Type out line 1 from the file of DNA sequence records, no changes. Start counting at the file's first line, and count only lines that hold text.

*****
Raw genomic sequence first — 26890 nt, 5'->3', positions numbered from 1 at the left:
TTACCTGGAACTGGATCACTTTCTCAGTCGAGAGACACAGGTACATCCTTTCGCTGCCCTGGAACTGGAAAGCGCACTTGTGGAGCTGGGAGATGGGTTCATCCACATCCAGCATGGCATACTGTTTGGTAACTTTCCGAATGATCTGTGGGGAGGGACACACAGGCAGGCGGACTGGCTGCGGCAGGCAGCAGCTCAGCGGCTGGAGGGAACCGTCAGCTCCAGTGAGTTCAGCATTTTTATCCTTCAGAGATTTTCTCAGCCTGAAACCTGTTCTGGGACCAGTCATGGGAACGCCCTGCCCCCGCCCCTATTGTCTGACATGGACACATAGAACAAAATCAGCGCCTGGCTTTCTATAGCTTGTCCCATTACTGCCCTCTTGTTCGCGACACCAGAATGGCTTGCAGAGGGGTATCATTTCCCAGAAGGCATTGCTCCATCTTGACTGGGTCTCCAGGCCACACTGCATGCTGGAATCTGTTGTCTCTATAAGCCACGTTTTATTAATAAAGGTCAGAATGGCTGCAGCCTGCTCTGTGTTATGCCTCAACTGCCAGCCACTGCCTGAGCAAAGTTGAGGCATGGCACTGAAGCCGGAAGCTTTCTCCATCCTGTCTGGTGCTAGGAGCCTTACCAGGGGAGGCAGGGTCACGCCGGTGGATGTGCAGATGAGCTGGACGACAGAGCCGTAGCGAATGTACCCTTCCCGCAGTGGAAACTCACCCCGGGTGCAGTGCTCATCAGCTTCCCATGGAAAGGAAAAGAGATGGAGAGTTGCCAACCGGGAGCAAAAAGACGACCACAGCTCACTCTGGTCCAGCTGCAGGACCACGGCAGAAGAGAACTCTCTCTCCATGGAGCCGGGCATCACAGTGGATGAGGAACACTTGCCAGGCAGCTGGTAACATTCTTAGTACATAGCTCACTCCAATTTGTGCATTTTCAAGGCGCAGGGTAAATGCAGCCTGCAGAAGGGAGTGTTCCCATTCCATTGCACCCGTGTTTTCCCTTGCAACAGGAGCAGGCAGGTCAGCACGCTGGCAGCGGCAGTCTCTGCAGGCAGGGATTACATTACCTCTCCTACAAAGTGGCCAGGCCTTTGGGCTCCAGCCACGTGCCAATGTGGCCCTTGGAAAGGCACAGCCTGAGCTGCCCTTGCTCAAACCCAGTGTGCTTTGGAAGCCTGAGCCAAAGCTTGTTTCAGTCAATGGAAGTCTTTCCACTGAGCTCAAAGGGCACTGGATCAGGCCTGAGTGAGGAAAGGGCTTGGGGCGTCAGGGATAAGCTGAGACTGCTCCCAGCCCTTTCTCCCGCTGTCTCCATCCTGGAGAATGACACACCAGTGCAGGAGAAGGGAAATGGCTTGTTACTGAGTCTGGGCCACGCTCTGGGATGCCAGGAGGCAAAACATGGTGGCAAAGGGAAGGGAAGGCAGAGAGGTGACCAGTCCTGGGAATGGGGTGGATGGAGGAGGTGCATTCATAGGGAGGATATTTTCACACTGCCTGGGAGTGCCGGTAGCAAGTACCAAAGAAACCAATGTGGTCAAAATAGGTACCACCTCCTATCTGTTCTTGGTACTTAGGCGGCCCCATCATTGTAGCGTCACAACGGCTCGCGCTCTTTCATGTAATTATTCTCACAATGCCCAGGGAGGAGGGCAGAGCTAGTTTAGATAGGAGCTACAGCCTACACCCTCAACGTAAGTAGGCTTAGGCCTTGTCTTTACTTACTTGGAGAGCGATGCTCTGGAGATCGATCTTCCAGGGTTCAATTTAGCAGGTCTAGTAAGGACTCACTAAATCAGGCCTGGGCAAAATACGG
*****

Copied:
Raw genomic sequence first — 26890 nt, 5'->3', positions numbered from 1 at the left: